My hope for this school year is that my children will get some education and socialization. I have lowered my expectations considerably as to what their school experience will be like. Lowering my expectations has helped me manage my stress levels. Despite the uncertainty around the school, it doesn’t mean my kids won’t be learning. Even though their school experience may be different, they will still be learning, and resilience will be one of the things I hope they learn.

I want my kids to know that the world can change and challenges can occur, and we may not like what is happening, but we can choose our response. I want to take this opportunity to equip them to deal with challenges. They can learn essential coping skills to deal with fear, frustration, and anxiety. They can learn how to deal with boredom and how to manage their time. We have had days during lockdown when my kids have been stuck in front of a screen for hours, either the iPad or the TV because I’ve just had to work and I needed them to be occupied. I haven’t once felt bad or guilty about this. I accept that this is the best we can do in this difficult situation. It is not how I typically parent, but I also refuse to get stressed about it. I know my kids will still graduate from high school and go on to college. We adapted and we got through the days as best we could.

The best thing we can do for our kids is to work on managing our own emotional reactions to the pandemic, including when our children trigger us. Observe the need to rescue them from the struggle and practice discerning whether this is the time you need to speak up or let them have the gift of discomfort. Growth is uncomfortable — there’s no way around it. The life lessons are in the discomfort, and this is why it is such a necessary gift for our children. Ask yourself: Whose struggle is this? Am I rescuing my child or myself?

If we approach this current crisis with an attitude of giving our kids the opportunity to learn essential life skills like resilience rather than trying to save them from the hardships, it will equip them to flourish when it’s all over. It will also equip them with an essential tool that will serve them for the rest of their lives. Our job is not to rescue our children from difficult and uncomfortable feelings. Our job as parents is to emotionally coach them through what is happening. And it’s okay to say: I don’t know, I don’t have answers. This is really hard. I’m struggling too. I have no idea what’s going to happen, but we will figure it out together. It’s okay to say all of those things. It’s okay to stick them in front of iPads for hours because you have to work. It won’t always be like this.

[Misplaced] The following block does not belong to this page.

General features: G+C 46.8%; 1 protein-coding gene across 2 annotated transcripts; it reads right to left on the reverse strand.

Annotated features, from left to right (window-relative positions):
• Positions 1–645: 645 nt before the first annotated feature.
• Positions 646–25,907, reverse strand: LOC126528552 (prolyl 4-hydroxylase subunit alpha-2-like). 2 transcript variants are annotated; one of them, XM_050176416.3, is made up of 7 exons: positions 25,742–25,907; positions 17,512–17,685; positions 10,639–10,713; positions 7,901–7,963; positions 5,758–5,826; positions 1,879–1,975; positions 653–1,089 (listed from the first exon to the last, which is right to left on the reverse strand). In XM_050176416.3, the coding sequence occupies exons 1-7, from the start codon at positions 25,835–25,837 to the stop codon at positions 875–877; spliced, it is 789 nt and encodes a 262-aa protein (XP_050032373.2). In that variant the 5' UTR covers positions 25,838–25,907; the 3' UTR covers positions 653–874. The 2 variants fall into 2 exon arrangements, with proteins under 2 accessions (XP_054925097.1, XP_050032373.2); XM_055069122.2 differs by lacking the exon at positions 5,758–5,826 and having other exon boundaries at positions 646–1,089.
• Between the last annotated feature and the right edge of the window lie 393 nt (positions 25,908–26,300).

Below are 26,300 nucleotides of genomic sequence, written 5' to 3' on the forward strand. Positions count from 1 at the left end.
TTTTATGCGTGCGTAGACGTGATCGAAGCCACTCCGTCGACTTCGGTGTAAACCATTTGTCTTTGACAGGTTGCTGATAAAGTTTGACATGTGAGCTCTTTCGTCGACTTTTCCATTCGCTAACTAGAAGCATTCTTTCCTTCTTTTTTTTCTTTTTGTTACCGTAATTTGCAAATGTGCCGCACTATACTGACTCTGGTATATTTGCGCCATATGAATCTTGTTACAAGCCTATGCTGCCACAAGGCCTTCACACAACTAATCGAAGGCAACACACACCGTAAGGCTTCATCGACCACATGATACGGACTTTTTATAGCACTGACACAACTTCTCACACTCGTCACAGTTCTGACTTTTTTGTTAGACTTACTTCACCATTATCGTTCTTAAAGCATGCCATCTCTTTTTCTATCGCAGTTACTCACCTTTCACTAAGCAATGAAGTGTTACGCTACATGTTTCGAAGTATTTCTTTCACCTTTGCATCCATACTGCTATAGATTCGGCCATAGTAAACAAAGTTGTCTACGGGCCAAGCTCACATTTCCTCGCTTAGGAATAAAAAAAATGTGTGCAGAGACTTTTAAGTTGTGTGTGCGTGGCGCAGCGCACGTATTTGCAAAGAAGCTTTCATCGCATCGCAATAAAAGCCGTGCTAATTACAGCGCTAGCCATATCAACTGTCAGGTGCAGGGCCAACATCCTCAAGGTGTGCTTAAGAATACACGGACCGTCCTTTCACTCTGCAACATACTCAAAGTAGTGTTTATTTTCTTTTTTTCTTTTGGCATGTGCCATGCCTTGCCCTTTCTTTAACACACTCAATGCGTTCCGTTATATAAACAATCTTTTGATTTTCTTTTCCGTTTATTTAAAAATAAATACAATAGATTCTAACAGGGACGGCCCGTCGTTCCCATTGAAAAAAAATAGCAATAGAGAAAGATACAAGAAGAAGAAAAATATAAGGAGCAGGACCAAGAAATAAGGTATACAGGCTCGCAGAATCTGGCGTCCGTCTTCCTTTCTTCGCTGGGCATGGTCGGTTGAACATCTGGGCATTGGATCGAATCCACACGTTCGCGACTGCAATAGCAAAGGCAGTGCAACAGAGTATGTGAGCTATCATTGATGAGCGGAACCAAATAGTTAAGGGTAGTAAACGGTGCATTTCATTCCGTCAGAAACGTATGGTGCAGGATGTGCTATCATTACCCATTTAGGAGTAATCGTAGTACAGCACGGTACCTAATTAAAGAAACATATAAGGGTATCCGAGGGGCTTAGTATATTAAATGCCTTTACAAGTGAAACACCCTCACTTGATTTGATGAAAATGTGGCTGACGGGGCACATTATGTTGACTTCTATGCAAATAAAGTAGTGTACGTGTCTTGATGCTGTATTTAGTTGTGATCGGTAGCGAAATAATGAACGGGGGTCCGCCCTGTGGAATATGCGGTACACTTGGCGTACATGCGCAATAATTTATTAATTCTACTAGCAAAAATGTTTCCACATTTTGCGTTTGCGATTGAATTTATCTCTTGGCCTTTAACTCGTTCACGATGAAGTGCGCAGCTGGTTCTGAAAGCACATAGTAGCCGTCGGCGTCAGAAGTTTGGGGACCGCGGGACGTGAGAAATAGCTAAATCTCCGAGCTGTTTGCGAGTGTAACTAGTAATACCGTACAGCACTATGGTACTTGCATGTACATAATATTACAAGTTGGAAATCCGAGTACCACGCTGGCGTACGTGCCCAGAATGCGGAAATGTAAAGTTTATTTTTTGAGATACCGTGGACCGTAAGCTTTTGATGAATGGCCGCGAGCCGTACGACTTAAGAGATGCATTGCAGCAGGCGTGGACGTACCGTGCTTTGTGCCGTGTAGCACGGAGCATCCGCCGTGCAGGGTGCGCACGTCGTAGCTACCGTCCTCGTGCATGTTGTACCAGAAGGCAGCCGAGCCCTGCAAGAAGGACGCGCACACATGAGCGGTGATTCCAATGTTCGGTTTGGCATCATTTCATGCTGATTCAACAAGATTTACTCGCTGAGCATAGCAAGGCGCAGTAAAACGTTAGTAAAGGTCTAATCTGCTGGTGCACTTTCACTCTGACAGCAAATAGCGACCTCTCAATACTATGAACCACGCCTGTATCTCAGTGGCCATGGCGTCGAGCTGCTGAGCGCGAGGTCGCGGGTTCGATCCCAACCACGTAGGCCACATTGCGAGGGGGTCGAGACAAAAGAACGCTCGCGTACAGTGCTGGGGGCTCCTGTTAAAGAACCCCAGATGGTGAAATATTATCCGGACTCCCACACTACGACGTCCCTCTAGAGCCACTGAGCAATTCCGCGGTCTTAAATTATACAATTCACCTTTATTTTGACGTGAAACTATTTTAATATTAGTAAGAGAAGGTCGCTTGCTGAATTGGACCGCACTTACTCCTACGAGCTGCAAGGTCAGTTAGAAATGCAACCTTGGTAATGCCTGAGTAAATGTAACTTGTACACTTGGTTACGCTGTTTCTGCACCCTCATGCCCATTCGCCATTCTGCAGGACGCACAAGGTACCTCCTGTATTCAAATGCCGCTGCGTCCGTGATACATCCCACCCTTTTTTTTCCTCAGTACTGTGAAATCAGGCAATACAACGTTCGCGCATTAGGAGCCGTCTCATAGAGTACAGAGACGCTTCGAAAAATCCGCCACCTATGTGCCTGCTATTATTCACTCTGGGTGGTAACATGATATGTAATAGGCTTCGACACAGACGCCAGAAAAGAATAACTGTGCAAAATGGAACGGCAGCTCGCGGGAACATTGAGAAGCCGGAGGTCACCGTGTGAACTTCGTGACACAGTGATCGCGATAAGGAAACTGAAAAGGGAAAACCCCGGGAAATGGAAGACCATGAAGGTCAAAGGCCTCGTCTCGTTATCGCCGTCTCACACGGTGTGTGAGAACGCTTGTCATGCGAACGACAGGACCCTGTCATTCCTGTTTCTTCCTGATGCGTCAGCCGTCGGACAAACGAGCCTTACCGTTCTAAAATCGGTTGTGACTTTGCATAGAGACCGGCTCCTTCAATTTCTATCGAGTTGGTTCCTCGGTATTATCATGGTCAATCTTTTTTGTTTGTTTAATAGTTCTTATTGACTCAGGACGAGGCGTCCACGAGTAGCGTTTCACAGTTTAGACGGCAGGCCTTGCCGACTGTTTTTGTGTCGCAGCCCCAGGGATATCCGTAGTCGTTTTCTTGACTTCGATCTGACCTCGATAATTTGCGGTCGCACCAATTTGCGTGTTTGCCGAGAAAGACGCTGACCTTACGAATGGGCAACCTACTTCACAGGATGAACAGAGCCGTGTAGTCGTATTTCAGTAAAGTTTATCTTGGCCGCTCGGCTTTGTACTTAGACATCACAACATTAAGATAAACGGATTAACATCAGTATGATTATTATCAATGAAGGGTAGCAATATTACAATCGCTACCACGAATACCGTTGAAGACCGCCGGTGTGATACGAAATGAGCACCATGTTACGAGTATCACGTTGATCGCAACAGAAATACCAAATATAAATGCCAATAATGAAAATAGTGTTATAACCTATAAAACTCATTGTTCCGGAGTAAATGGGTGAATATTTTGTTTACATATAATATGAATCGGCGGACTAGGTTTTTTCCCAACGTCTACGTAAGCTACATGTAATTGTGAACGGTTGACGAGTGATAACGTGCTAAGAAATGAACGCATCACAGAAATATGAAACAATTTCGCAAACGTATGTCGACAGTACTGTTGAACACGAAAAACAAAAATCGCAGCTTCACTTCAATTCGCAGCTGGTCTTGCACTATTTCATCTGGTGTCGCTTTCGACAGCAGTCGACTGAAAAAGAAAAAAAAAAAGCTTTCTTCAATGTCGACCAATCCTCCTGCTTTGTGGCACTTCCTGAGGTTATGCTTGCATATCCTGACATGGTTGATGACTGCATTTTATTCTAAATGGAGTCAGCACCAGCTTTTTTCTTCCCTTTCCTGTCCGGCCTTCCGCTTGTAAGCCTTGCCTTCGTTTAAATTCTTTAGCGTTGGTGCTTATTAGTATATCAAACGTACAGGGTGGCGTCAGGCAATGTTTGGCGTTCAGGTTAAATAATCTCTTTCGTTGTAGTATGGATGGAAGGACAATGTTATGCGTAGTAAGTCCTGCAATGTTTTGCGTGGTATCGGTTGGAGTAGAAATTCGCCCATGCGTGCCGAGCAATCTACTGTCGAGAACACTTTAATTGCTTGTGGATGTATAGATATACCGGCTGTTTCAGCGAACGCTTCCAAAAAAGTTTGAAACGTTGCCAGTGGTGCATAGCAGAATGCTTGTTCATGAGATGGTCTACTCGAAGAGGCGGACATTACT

My biggest tool for getting through the second dip is lowering my expectations, aiming for “good enough” and refusing to be stressed about online education. We will do the best we can and I accept that my “best” is contingent on so many external forces beyond my control.

It’s also okay to tell them that you’re frightened and then talk about how you are dealing with that fear. What our kids really need from us is reassurance that all of these feelings are normal and natural responses. They need to hear that it’s okay to have them and they have permission to have them. We build resilience by being honest about how we feel, no matter how difficult and uncomfortable that is for us. We teach resilience by modeling small coping strategies. Sometimes that might be just going for a walk, talking about how we feel, watching a movie on Netflix, or having a cuddle. We can reassure our kids that even though we feel this way, the feeling will pass. We will feel okay. We will get through this together.

I will also add that right now your kids are watching you manage your own emotions to this pandemic. Kids learn how to ‘do’ feelings by looking at what we do. So this may be a time to evaluate your own alcohol consumption as a method to manage your own stress and anxiety. Use whatever support is available to you.

Lastly, I am very aware of how fortunate we are. I am not stressed about my own kids, but I am hugely concerned about other children. I worry about the ones who don’t have access to digital products or Wi-fi, or a parent who can sit and explain things to them. I am concerned for the parents who desperately need their kids to be taken care of so they can work. I am worried that the gap between privileged kids like mine and underprivileged kids is going to widen. I want to advocate for kids with less privilege. My energy and worry are for kids who are not as lucky as mine are.

I know that we are going to have a crisis in mental health and a rise in alcohol abuse as fear, loneliness, financial hardship, and uncertainty take their toll. This is why we need to take this crisis we are in and use it as a tool to teach our kids resilience, resourcefulness, and helpful ways to manage the difficult feelings they are going to experience. It is these tools that will minimize the impact of this crisis on them and equip them to resist needing to take mood and mind-changing substances when they are older.

We are at the start of another readjustment to yet another new reality. We are all going to have days when we struggle.  How we respond to that struggle is up to us.